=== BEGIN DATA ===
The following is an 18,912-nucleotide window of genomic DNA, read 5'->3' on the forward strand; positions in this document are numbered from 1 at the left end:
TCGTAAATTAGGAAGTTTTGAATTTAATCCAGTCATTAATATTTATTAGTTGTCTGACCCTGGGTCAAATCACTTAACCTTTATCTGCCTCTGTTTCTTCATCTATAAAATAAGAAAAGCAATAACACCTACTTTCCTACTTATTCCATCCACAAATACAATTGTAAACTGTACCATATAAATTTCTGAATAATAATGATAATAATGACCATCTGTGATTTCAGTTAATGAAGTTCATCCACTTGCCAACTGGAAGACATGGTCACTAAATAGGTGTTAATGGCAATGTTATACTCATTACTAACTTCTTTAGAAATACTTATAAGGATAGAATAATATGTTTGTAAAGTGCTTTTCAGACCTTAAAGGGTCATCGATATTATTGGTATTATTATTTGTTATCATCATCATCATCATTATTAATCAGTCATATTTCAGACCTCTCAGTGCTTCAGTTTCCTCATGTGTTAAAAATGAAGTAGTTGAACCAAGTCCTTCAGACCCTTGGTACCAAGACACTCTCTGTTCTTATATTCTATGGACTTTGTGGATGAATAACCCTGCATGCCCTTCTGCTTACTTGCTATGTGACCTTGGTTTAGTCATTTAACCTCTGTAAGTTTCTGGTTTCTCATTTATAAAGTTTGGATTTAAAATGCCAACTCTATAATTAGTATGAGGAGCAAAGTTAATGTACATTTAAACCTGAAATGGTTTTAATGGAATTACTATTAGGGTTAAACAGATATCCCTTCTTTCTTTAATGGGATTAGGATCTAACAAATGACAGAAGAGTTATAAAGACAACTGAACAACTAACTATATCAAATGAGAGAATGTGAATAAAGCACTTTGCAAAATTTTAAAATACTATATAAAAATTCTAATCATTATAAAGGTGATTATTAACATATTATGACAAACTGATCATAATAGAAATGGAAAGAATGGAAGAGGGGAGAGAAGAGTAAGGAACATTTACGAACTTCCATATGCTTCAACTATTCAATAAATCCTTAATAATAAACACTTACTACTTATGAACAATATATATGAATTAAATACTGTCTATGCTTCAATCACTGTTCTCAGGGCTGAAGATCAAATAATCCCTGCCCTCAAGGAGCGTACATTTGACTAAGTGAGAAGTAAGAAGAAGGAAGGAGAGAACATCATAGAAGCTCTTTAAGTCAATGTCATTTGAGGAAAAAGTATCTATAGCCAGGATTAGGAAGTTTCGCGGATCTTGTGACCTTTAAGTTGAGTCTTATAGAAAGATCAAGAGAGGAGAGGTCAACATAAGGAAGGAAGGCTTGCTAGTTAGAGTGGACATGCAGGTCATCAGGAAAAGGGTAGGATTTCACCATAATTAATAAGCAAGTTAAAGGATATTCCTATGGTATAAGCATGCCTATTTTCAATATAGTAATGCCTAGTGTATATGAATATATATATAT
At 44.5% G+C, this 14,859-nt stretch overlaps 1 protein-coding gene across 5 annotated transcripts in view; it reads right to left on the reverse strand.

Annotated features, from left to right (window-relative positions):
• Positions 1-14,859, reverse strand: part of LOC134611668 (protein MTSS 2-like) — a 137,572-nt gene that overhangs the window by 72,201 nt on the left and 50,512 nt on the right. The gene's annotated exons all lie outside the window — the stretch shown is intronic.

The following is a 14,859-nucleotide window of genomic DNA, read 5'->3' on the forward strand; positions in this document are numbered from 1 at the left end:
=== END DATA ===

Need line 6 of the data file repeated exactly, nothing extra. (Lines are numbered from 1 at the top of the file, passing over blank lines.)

The following is a 14,859-nucleotide window of genomic DNA, read 5'->3' on the forward strand; positions in this document are numbered from 1 at the left end: